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Rabies

Alternative names: hydrophobia

Type of infection: viral

Incubation period: between 2 and 12 weeks (though both longer and shorter periods have been reported)

Mortality rate: 100% fatal if not treated

Vector:  various mammals

History

Rabies has been known to man for thousands of years. Ancient Mesopotamian writings describe these symptoms in dogs along with warnings about their bites. During the Middle Ages, it was quite a problem due to the half-feral dogs that often roamed through villages. It was believed then that the disease was easily transmitted, and people were often killed just on the suspicion that they had contact with a rabid animal.

Louis Pasteur developed the first vaccine treatment for rabies in 1885.

Catching Rabies

Though we tend to associate rabies with dogs, there are many other mammals that can carry it. In fact, in North America, the more common source of rabies are infected bats. Alternatively, it can be carried and spread by raccoons, foxes, skunks, coyotes, and even cats. Rodents and rabbits can not carry rabies. The animals don't necessarily need to look or act ill to be carriers, so don't use that as your only gauge of potential risk.

Rabies is spread via saliva, so bites are the most dangerous source of infection, though a good scratch can be enough. Technically, a human with advanced rabies could also transmit the disease if they happen to bite someone though is a pretty rare occurrence.

Signs and Symptoms

There are several stages of rabies, and the symptoms are fairly unique once they begin to develop. At first, it will seem like the flu, with fever, lethargy and headache. This can last a few days. It's during this phase that you need to seek treatment, even though you may not even recognize that you have rabies. Being very aware of animal bites or scratches is the key.

After that, there will be neurological symptoms, such as confusion, irrational anxiety, insomnia, anger and paranoia. Once these symptoms begin, rabies is almost certainly fatal. You can also expect delirium and hallucinations at this stage.

Towards the end of its run, rabies can cause another set of symptoms called "hydrophobia" (seen in about 80% of people who get the disease). There is a severe fear of water and drinking, and painful throat spasms when swallowing. In the other 20%, the disease presents with paralysis and muscle weakness instead.

In can also be very important to recognize the symptoms of rabies in afflicted animals, so that you can make extra effort to avoid them or to help you make a diagnosis if you are bitten/scratched. At first an animal will simply have a fever and loss of appetite. This is not likely to be very visible to you in a wild animal, but it is something you might notice with your own pet dog. After that, the more traditional symptoms will start to appear.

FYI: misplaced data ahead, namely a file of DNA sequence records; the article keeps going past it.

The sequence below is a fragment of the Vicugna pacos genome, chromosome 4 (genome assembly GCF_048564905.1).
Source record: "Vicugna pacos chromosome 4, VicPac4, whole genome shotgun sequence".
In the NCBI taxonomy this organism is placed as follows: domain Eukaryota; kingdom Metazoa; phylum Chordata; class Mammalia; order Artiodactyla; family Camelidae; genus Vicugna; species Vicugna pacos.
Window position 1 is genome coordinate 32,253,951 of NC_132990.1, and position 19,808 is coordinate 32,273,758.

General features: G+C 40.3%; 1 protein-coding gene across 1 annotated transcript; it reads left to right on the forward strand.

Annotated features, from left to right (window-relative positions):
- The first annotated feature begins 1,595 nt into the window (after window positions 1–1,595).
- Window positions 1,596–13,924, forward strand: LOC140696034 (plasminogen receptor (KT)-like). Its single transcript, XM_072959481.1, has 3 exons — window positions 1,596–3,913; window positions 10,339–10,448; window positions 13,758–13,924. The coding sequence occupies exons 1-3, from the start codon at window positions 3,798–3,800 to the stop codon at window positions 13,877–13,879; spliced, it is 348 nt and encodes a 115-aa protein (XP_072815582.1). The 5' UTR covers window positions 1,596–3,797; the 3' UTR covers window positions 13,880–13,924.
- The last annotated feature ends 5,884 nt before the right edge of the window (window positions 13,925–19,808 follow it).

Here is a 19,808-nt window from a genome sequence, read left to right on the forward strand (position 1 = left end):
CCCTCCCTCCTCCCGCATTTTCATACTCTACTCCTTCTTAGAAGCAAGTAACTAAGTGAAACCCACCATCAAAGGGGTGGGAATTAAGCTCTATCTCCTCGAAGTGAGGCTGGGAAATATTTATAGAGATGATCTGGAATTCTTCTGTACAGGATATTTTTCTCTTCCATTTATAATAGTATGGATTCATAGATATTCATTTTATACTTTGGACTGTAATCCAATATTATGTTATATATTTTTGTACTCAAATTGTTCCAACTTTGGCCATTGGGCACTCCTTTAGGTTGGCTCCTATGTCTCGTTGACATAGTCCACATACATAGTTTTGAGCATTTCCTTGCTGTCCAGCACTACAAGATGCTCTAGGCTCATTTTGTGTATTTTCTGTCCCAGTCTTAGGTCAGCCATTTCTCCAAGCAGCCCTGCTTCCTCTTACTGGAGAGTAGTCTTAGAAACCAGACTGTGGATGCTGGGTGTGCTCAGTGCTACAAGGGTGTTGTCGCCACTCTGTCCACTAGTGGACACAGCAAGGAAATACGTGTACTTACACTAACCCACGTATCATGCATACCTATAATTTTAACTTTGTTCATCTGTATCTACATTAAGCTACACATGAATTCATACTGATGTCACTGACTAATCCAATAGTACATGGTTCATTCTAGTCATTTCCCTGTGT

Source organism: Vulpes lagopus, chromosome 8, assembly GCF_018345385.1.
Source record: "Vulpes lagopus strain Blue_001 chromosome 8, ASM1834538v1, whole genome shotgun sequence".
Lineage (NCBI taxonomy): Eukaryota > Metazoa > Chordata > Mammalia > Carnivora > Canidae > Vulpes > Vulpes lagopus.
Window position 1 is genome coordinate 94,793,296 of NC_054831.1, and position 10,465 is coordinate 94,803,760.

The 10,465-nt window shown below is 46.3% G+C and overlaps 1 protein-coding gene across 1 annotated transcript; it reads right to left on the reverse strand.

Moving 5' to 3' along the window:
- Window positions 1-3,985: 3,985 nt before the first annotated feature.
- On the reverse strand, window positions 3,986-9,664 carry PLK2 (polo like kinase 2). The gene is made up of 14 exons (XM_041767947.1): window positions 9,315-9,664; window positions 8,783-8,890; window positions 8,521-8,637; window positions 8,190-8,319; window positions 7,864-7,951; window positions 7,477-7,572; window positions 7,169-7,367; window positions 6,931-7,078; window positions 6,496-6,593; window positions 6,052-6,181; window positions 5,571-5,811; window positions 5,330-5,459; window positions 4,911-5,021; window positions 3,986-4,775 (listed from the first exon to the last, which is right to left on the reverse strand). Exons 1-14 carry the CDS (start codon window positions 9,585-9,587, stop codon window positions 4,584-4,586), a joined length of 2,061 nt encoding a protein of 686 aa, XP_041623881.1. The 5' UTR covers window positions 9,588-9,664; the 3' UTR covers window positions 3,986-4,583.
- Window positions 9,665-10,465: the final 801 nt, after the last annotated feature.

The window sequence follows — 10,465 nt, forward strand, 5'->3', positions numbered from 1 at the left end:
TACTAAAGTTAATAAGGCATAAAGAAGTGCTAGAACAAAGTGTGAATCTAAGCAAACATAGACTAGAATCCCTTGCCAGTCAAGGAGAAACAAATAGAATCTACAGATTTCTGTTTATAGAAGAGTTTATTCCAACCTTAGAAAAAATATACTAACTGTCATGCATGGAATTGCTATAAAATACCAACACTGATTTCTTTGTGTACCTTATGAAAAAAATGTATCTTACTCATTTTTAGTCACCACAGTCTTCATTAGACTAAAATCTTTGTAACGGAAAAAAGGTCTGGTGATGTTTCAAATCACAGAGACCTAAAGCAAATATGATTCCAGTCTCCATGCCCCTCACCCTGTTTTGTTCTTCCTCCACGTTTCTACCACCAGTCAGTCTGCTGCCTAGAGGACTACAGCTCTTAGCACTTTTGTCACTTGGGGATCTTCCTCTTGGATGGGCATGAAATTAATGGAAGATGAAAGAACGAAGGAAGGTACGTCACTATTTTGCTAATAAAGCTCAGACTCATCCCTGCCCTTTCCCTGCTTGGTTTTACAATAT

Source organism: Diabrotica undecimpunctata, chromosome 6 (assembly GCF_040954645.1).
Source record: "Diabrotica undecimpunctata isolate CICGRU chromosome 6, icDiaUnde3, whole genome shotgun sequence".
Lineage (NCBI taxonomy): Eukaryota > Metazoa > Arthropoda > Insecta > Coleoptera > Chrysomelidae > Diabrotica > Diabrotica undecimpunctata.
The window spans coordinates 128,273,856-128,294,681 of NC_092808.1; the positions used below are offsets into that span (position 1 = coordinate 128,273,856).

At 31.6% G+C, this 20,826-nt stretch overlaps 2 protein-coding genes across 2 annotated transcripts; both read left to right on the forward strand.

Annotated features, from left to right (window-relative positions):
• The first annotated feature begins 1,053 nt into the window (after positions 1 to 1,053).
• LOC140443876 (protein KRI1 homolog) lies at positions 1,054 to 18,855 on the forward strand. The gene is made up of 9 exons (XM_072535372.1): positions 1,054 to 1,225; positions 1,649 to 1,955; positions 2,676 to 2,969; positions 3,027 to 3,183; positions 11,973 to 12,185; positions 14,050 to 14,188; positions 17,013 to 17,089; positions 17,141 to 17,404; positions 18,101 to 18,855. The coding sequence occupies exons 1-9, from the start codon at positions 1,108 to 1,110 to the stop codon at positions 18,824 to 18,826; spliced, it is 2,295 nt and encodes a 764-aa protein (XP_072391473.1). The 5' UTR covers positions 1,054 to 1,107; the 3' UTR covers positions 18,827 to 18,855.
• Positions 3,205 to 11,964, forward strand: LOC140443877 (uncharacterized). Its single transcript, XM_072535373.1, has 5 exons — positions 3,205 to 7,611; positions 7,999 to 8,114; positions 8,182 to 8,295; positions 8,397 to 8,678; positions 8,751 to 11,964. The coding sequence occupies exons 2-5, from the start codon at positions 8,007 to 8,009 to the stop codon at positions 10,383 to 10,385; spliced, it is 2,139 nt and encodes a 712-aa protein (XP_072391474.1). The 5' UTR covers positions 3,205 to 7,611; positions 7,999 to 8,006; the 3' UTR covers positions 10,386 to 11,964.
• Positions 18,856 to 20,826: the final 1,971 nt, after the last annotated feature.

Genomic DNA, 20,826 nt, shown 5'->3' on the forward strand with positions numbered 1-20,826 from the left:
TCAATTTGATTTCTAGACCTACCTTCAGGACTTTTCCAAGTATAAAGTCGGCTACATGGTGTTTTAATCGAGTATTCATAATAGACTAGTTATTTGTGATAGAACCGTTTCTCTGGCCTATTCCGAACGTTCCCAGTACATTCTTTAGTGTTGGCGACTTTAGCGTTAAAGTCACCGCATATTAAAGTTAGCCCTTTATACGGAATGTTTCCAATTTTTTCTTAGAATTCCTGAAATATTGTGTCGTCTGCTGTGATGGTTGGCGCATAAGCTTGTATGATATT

Animals will start to be extremely violent and will attack without provocation. There can by seizures, paralysis, disorientation and the stereotypical foaming at the mouth.

Treatment

If treated immediately, rabies is seldom fatal anymore. But it is not something that can adequately be treated at home with standard medications. So you would have to have access to proper medical care once you are bitten by a rabid animal. Unfortunately, this may not always be available.

The first immediate step is to wash out the wound and rinse with iodine or alcohol to stop the infection from taking hold in the first place.

After that comes the post-exposure vaccine. Even though you take it after being bitten, it is still considered a vaccine because its purpose is to prevent the disease not treat it. More specifically, the treatment is one shot of human rabies immune globulin (HRIG) and 4 doses of the usual vaccine. You get the HRIG and 1 shot of vaccine ASAP after the bite, then the rest of the shots at 3, 7 and 14 days afterward.

Prevention

There is a vaccine that can be administered before you are exposed to rabies, but it is not commonly available unless you work with wildlife. If you live in an area where rabies may be a problem, you can ask your doctor about getting vaccinated.

If you are unable to acquire the proper vaccination, you will need to protect yourself from animal bites and scratches.

Risk Assessment

In a post-disaster scenario, animal pests can be a bigger problem than currently, especially once dogs begin to run wild and could further spread the disease from other mammals. And considering it is one of the few diseases with a 100% fatality rate (when untreated), it should not be taken lightly. Thankfully, it is not contagious between people and is unlikely to spread in a typical pandemic fashion.




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